Even if you normally skip my “geek” entries, please read this.
I’m more pragmatic. Can I look at the page in my browser? Can I subscribe to the RSS feeds? If so, why does it matter whether the code underneath was done with tables or CSS? Call me a fool, but I judge web sites by whether or not they have content and experiences that enrich my life, not whether the code underneath them fits my expectations.
Robert isn’t a fool, we obviously have a breakdown in communications though. I can’t understand why anyone wouldn’t be shocked at the code snippet I posted and Robert doesn’t understand why anyone would care. In fact there is probably a large segment of my audience here who doesn’t have a clue why I get so worked up over this stuff. All morning I’ve struggled trying to think of an analogy that captures the essence of what is going on here.
It became more obvious to me that HTML and CSS code and the health of the web has many parallels to the food you eat and the health of your body. HTML is the ingredients and CSS is the world-class chef that takes the ingredients and arranges them in an attractive, delicious way.
So lets take your token bad markup—multiple nested tables for layout, badly nested tags,
font tags all over the place—this is McDonald’s. If I’m on a road trip and need a quick bite, I’ll drive through because it’s convenient and ubiquitous. Though it’s obviously bad for you, it’s not going to kill you if you have a Big Mac. However if you try eating it every day, your body revolts and starts to deteriorate rapidly (original article).
Within a few days of beginning his drive-through diet, Spurlock, 33, was vomiting out the window of his car, and doctors who examined him were shocked at how rapidly Spurlock’s entire body deteriorated.
“It was really crazy – my body basically fell apart over the course of 30 days,” Spurlock told The Post.
His liver became toxic, his cholesterol shot up from a low 165 to 230, his libido flagged and he suffered headaches and depression.
I think the Big Mac is a pretty good example of bad ingredients crappily presented. Bad markup and no CSS.
Now lets move away from McDonald’s to a fictional restaurant like McDonald’s but without the nice clown and all the charities. This company has the same sort of mediocre food but also mistreats its workers, has lax sanitation standards, puts farmers out of business, has slow service, and uses slave labor overseas. Now in additional to the health reasons for not eating at this restaurant, you have a number of ethical reasons. Why should you support any restaurant that is so contrary to principles that you believe in?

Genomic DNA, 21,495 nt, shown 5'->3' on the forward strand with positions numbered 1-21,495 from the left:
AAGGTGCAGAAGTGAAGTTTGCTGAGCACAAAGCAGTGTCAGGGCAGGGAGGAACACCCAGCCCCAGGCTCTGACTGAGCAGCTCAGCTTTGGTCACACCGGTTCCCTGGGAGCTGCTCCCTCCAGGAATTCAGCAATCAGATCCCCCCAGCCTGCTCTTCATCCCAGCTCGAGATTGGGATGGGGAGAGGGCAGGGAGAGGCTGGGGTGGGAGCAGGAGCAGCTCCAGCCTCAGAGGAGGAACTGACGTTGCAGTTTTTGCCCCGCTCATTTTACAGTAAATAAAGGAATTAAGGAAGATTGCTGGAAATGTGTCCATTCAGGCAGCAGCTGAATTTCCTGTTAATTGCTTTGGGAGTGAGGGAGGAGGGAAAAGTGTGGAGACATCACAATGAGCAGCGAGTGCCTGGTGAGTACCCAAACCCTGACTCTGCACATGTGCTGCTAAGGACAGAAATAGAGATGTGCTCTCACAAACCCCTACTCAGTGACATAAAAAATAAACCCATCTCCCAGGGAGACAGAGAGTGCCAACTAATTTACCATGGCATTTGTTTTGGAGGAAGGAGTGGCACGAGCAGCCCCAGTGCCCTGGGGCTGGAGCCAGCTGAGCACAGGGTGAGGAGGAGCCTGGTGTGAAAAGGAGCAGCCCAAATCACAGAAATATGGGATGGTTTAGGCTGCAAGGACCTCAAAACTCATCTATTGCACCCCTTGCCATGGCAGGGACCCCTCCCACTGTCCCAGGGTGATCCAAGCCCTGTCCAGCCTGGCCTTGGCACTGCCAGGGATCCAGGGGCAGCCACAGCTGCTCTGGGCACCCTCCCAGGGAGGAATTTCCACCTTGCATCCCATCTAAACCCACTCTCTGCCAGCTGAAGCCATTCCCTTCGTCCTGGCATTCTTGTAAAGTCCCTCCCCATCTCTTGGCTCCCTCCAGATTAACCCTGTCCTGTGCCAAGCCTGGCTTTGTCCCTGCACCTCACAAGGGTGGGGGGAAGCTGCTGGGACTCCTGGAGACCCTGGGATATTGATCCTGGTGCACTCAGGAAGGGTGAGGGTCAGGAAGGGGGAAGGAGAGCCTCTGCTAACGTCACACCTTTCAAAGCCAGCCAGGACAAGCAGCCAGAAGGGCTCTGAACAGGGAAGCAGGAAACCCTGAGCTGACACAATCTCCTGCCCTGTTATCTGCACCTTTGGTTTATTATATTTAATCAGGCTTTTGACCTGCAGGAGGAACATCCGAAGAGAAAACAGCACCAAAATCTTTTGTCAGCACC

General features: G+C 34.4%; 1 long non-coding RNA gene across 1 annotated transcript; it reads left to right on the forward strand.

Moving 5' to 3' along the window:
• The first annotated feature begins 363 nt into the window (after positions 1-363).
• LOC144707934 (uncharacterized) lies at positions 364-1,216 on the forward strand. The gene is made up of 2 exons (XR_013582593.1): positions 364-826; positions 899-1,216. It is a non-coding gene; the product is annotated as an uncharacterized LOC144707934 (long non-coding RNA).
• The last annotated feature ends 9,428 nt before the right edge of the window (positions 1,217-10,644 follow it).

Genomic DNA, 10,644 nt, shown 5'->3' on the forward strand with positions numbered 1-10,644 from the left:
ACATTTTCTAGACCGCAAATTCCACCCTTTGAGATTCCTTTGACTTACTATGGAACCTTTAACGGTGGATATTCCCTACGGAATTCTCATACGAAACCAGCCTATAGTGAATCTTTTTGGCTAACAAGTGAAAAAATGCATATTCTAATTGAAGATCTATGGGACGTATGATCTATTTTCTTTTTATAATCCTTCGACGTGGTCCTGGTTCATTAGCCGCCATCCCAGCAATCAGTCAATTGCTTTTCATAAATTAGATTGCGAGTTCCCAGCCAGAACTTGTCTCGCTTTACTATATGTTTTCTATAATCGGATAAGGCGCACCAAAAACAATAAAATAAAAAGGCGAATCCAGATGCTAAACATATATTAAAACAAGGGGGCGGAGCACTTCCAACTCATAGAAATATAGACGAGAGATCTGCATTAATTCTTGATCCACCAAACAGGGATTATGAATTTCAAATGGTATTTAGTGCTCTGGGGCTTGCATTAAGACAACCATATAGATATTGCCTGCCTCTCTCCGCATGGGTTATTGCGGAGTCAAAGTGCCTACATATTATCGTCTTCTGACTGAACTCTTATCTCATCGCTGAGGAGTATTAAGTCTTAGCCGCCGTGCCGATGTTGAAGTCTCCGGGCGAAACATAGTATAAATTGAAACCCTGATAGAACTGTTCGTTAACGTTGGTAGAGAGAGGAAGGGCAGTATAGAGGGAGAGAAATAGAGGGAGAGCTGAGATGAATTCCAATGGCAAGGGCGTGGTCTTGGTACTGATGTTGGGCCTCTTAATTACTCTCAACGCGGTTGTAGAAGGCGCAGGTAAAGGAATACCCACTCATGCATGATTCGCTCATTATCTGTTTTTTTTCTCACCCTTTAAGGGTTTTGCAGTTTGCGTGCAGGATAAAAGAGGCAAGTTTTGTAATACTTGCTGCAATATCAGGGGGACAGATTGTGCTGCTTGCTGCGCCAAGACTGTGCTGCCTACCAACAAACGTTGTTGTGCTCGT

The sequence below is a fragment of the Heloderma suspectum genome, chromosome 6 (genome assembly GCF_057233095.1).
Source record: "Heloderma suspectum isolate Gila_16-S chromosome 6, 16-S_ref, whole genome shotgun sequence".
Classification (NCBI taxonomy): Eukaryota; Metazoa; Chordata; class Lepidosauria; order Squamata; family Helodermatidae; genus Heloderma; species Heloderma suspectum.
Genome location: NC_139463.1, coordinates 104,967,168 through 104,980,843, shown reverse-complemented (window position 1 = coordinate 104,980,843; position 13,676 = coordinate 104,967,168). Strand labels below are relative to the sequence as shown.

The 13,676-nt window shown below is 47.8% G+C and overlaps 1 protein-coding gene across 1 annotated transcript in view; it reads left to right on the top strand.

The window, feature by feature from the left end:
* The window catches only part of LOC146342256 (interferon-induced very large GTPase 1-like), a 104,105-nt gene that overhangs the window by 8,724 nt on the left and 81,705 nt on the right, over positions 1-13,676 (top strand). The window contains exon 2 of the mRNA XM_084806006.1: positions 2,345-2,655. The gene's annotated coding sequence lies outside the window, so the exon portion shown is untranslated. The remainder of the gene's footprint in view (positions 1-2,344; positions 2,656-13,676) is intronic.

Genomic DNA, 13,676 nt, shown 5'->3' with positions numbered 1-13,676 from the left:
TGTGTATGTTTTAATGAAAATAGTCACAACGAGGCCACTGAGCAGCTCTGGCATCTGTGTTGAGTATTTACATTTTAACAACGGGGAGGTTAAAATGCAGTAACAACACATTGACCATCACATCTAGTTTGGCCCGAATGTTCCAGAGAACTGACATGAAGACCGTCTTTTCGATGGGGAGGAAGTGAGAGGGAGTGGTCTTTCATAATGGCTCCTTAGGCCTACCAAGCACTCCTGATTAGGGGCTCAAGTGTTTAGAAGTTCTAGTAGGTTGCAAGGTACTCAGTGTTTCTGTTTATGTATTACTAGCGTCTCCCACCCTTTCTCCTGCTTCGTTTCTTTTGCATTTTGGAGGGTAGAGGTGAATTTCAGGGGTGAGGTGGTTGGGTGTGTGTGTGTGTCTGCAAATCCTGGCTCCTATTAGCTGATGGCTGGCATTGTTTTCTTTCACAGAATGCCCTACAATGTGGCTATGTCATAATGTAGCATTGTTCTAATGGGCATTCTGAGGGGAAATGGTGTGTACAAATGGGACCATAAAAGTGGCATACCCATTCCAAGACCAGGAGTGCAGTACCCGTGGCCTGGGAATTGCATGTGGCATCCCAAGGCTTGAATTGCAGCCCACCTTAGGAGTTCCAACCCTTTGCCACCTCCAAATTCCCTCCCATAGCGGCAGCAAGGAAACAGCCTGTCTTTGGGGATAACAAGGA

That is the web. Think of your poor browser, which has to work incredibly hard to try and interpret what is essentially markup gibberish and shape it into something it can present to you. The worse the markup is, the slower the page is going to load and the more likely it won’t be presented as the author intended. RSS and syndication doesn’t do a thing to solve the problem, it just tries to shield you from it. (Let me mess with my RSS 2 feed until its at the markup level of their page, and see if your aggregator even still reads it.) Robert of all people should know that the quality of code on most websites wouldn’t be accepted for a second inside of any of Microsoft’s products. Longhorn is not being built on crappy code held together in an ad-hoc fashion, it’s being built on standards. Why shouldn’t the web expect that same level of robustness?
Sure some people don’t care about whatever markup is behind the web pages they visit. Out of site and out of mind, right? (Very apathetic American.) But I care, and it’s because of people who care that the web has moved beyond the near-unusable mess it was 5-7 years ago. On one level I care about the health of the web, the long-term viability of the sites and pages and documents that are shaping our culture and society. On a deeper level I hold a number of principles that the web should be efficient, standards-based, and accessible. No site is perfect, but some try and some don’t.
Lockergnome regressing from the standards-based is more than just a bad business decision, it is essentially giving the middle finger to the community around the world that cares about these things. Their lack of communication on this issue beyond a few flippant remarks in a newsletter is insulting. They either don’t care or are ignorant, neither of which I’m inclined to tolerate. I’m not even going to address the point, as other have, that they are supposed to have a web development newsletter.
I’m not just unsubscribing, I’m boycotting. There comes a point when you see blatant disrespect for things you care about and you can either sit back and pretend it doesn’t bother you or you can speak out. It’s two different types of people, and if you’re one of the former then you should examine the effects of your apathy.
To recap, Lockergnome just isn’t just serving bad ingredients with bad presentation, they’re the restaurant you visit every day for its great service and food that one day changes into a dive with spoiled food and flies in the kitchen, and then tells you that keeping the place clean is too “fancy-schmancy” and that they don’t need to keep using fresh food because no one will notice anyway and it’s too much trouble. The next day you see them on the news for rat droppings, food at the wrong temperature, and slime in the ice machine.
Of course at some point the analogy breaks down because I don’t know of any food that is incredibly cheap, tastes great, is very healthy, and stays fresh forever without refrigeration. That’s well-formed XHTML and CSS.
So that’s why I care. I don’t expect everyone to care that much, but at least understand why I do.